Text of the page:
- Created on Wednesday, 20 March 2013 09:54
Cataract development is the leading cause of blindness and visual impairment in the world and the incidence of cataracts continues to increase with the growing global elderly population. Cataract surgery is still the only effective treatment for this disease. Strategies to reduce the risk and/or to delay the development of senile cataracts could improve visual impairments and reduce the cost associated with this disease. Improvement of dietary intake of micronutrients might be one of the strategies for reducing the risk for senile cataract. Lutein and zeaxanthin are among the micronutrients that have been reported to be associated with reduced risk for senile cataract development.
During the investigation, researchers evaluated their modulation of oxidative damage in human lens epithelial cells (HLEC). To comprehensively investigate the protective effects of lutein and zeaxanthin against oxidative DNA damage, the researchers measured DNA damage in HLEC using the comet assay. Subconfluent HLEC were incubated with or without 5 µM of lutein, zeaxanthin or a-tocopherol (the positive control) for 48 hours and then exposed to 100 µM H2O2 for 1 hour. The comet assay was performed and the slides were coded and analysed blind to remove any experimental bias. DNA damage was measured using Comet Assay IV from Perceptive Instruments. At least 100 cells from each sample were counted and the amounts of DNA in the tail and main body were measured by fluorescence intensity. The percentage of DNA in the tail was used to express the amount of DNA damage.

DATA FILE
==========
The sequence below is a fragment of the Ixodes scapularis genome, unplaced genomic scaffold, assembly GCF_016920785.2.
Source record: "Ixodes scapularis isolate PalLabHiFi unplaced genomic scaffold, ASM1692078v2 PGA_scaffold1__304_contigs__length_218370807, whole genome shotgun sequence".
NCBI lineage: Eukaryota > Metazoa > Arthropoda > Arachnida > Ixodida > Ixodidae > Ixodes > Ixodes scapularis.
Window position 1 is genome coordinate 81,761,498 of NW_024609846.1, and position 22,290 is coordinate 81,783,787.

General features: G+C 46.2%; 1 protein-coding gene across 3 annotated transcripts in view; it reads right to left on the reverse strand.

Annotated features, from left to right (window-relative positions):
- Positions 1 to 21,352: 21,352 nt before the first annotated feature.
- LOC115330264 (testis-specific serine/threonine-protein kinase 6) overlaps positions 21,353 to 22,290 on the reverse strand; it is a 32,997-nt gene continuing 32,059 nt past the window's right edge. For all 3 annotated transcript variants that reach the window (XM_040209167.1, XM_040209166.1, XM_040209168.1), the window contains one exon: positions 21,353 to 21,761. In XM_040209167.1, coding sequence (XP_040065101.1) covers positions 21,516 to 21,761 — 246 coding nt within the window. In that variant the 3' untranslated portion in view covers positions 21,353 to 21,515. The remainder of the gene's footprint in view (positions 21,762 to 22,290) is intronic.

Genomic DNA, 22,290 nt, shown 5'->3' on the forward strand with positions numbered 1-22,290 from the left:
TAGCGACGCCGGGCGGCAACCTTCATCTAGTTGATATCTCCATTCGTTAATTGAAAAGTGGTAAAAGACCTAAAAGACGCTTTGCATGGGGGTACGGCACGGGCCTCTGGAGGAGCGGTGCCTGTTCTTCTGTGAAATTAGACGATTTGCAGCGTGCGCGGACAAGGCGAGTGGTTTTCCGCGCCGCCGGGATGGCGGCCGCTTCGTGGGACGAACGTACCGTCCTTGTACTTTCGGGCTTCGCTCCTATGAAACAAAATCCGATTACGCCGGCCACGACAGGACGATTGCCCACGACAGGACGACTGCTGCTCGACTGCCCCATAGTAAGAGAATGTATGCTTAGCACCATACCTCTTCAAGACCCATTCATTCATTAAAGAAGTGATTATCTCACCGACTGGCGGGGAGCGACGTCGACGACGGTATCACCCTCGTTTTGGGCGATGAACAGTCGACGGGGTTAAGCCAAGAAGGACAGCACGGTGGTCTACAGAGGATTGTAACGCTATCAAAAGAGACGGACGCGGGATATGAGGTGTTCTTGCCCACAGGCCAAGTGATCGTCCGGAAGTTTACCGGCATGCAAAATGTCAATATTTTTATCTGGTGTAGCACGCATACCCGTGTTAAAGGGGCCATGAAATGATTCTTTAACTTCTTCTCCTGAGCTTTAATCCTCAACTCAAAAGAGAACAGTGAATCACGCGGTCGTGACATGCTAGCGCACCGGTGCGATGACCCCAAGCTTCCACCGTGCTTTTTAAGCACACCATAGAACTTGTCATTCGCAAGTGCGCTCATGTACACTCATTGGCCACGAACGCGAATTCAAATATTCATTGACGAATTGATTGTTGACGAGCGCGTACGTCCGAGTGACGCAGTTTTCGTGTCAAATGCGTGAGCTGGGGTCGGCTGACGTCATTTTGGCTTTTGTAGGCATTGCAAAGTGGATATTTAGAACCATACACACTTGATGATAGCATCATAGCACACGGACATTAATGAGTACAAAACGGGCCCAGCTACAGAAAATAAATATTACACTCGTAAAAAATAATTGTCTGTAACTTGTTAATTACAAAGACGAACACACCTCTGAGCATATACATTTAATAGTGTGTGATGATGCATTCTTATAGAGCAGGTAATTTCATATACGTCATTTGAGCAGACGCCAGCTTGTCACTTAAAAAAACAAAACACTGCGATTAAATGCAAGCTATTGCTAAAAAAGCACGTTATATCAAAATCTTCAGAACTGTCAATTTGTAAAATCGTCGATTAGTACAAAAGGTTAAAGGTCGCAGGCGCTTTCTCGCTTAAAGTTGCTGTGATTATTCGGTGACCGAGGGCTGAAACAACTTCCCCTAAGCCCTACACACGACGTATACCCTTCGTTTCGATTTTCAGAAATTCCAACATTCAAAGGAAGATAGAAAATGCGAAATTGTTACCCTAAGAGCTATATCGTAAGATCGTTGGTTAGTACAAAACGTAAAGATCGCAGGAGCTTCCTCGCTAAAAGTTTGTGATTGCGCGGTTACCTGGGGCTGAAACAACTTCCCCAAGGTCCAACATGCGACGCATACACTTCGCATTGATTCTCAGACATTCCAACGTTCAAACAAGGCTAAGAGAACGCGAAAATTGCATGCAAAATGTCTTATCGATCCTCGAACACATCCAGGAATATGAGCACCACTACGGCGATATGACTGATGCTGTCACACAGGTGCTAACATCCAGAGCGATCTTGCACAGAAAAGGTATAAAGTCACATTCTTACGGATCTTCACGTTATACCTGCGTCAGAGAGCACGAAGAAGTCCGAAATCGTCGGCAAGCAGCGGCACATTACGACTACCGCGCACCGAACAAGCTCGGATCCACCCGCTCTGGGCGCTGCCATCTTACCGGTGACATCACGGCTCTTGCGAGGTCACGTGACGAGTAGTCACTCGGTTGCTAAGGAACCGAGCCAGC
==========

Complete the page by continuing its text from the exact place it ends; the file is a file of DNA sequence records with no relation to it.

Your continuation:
It was reported that supplementation with lutein or zeaxanthin suppressed H2O2-induced DNA damage in the HLEC. Several other experimental methods were used in the study and the researchers suggested that lutein or zeaxanthin supplementation protects lens protein, lipid, and DNA from oxidative damage and improves intracellular redox status upon oxidative stress.
Case study based upon:
photooxidative damage and modulates the expression of inflammation-related genes in retinal pigment epithelial cells Gao S, Qin T, Liu Z, Caceres MA, Ronchi CF, Chen CY, Yeum KJ, Taylor A, Blumberg JB, Liu Y, Shang F.
Free Rad Bio Med. 2012;53.6:1298-1307. 15 Sept 2012.